Oliver Cromwell


Oliver Cromwell only spent 9 months in Ireland, but his intervention would prove to be decisive if controversial. He felt obliged to bring his New Model Army to Ireland in 1649 after the Royalists in Ireland began negotiating with King Charles to raise a force to rescue him. The trial of Charles had brought many Irish Confederates together with Royalists in Ireland to combine to form a dangerous alliance of convenience. Cromwell was already en route to Ireland when Parliamentarian forces sallied out of Dublin and inflicted a grievious defeat on Ormonde's Confederate and Royalist forces. This meant that Cromwell could land with relative ease into Dublin. His first target was to retake the nearby port of Drogheda. Cromwell has subsequently come in for severe criticism from Irish and Royalist commentators. It is clear that his forces inflicted significant casualties on the defenders of the town. However, by the conventions of the day, Cromwell had given notice to the defenders to surrender. Their refusal meant that no quarter had to be given to troops once the Parliamentarian forces had breached the defences. Some 2,000 soldiers were killed and what was also meant to be a powerful message to other Confederate/Royalist towns considering resisting Cromwell's New Model Army. The message certainly did percolate into the defenders at his next target Dundalk. Not only did they surrender when Oliver Cromwell offered them terms, but went into headlong flight ignoring Ormonde's orders to destroy the town first. Confederate and Royalist forces had not yet encountered such a professional and well led army as Cromwell's and resistance quickly crumbled. Besides, with the execution of King Charles, it was clear that any further resistance was politically pointless and therefore futile. Cromwell had effectively removed the Royalist threat from Ireland but in so doing had also reasserted English Parliamentary control over the island also.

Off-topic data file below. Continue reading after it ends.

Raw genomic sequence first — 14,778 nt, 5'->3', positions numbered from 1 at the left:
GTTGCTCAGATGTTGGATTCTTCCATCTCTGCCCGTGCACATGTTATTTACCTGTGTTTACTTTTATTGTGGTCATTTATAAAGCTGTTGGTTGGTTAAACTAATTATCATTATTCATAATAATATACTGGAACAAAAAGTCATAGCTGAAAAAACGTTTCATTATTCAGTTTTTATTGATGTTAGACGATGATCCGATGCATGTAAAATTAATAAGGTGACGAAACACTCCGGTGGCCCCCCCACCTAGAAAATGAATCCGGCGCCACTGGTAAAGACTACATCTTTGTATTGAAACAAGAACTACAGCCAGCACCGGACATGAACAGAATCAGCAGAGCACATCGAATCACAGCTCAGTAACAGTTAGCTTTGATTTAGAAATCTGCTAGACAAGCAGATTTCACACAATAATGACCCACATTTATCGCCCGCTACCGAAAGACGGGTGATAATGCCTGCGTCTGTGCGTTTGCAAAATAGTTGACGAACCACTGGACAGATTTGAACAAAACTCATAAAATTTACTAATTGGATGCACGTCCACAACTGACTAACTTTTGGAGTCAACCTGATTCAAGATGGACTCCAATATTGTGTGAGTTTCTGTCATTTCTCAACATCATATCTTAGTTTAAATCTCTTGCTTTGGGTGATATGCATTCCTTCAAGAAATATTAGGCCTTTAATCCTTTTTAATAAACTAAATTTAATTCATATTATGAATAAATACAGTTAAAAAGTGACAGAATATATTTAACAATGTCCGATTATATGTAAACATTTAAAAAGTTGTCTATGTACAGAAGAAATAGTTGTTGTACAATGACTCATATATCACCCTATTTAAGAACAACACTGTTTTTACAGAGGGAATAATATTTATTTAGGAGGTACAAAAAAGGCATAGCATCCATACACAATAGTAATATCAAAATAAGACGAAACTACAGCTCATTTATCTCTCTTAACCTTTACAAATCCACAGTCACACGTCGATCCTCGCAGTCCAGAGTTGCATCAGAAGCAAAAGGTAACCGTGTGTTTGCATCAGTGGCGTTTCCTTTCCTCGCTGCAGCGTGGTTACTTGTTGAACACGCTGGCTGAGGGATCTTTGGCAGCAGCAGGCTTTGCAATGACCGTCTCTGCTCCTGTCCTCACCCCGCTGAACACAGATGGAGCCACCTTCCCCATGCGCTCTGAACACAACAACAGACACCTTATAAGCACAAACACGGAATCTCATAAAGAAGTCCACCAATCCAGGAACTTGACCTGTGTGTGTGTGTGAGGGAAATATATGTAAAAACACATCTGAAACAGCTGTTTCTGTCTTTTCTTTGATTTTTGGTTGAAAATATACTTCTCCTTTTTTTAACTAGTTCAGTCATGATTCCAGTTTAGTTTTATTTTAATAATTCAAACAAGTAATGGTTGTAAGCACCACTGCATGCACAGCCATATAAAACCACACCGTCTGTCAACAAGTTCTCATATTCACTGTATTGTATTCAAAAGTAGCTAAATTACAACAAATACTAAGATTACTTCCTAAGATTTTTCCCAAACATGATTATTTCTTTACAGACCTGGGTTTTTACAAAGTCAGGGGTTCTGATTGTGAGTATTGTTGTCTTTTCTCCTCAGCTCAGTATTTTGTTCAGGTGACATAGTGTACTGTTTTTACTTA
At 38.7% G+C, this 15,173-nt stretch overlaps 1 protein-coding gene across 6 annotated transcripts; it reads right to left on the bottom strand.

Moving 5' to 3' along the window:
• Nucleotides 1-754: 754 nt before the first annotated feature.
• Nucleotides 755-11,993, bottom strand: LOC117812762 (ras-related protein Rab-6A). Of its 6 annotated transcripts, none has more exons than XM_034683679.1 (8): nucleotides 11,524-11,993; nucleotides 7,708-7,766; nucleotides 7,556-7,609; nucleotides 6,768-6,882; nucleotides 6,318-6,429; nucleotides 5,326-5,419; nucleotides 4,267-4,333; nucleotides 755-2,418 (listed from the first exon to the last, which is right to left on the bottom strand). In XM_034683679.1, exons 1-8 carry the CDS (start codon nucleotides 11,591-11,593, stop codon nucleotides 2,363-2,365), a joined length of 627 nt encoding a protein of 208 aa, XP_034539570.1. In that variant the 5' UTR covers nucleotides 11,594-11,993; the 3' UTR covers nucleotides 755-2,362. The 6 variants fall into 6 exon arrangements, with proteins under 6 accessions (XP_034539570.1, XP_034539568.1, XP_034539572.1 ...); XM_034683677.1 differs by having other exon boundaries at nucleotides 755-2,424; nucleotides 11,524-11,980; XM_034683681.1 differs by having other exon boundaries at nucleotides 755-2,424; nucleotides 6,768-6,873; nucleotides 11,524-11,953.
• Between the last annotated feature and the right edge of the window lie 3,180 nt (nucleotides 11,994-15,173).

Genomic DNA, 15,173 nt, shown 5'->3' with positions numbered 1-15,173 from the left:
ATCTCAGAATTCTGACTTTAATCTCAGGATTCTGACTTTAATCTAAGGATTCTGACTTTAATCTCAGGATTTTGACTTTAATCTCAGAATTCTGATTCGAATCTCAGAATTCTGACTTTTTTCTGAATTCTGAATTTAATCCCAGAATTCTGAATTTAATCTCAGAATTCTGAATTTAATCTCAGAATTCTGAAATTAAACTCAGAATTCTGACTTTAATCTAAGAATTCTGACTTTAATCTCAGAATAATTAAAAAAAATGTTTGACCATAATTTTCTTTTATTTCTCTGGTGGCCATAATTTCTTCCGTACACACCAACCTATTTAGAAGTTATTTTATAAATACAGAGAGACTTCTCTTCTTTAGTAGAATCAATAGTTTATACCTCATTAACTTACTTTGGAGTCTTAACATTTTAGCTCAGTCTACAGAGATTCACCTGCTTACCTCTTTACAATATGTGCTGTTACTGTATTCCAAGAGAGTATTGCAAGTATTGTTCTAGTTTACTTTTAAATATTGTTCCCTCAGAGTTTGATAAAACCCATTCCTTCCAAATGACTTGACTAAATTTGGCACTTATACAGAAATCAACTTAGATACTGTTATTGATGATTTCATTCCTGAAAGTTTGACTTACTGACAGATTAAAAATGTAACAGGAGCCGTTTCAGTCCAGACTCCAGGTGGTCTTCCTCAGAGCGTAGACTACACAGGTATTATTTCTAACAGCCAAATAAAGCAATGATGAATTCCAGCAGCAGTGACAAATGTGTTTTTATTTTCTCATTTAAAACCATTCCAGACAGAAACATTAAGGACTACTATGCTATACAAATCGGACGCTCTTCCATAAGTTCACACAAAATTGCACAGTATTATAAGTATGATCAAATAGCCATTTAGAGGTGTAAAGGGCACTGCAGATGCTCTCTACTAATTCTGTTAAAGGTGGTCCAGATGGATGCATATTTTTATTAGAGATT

Ireland | Significant Individuals




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by Stephen Luscombe